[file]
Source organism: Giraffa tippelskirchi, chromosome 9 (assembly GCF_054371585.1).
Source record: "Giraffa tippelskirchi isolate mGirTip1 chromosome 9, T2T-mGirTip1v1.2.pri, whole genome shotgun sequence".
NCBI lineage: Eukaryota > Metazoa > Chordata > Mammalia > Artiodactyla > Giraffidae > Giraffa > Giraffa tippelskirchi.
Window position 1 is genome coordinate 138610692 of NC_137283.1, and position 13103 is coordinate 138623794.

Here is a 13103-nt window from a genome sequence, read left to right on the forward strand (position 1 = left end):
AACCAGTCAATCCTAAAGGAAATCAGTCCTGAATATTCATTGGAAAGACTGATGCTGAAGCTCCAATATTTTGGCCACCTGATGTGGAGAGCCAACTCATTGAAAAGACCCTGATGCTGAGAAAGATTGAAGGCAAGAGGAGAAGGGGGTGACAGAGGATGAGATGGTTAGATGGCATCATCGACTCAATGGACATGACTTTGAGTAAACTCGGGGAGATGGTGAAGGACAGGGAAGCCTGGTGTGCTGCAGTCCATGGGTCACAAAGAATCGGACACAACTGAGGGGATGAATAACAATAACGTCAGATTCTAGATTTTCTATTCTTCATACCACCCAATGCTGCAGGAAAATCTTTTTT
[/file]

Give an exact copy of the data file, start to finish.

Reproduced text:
Source organism: Giraffa tippelskirchi, chromosome 9 (assembly GCF_054371585.1).
Source record: "Giraffa tippelskirchi isolate mGirTip1 chromosome 9, T2T-mGirTip1v1.2.pri, whole genome shotgun sequence".
NCBI lineage: Eukaryota > Metazoa > Chordata > Mammalia > Artiodactyla > Giraffidae > Giraffa > Giraffa tippelskirchi.
Window position 1 is genome coordinate 138610692 of NC_137283.1, and position 13103 is coordinate 138623794.

Here is a 13103-nt window from a genome sequence, read left to right on the forward strand (position 1 = left end):
AACCAGTCAATCCTAAAGGAAATCAGTCCTGAATATTCATTGGAAAGACTGATGCTGAAGCTCCAATATTTTGGCCACCTGATGTGGAGAGCCAACTCATTGAAAAGACCCTGATGCTGAGAAAGATTGAAGGCAAGAGGAGAAGGGGGTGACAGAGGATGAGATGGTTAGATGGCATCATCGACTCAATGGACATGACTTTGAGTAAACTCGGGGAGATGGTGAAGGACAGGGAAGCCTGGTGTGCTGCAGTCCATGGGTCACAAAGAATCGGACACAACTGAGGGGATGAATAACAATAACGTCAGATTCTAGATTTTCTATTCTTCATACCACCCAATGCTGCAGGAAAATCTTTTTT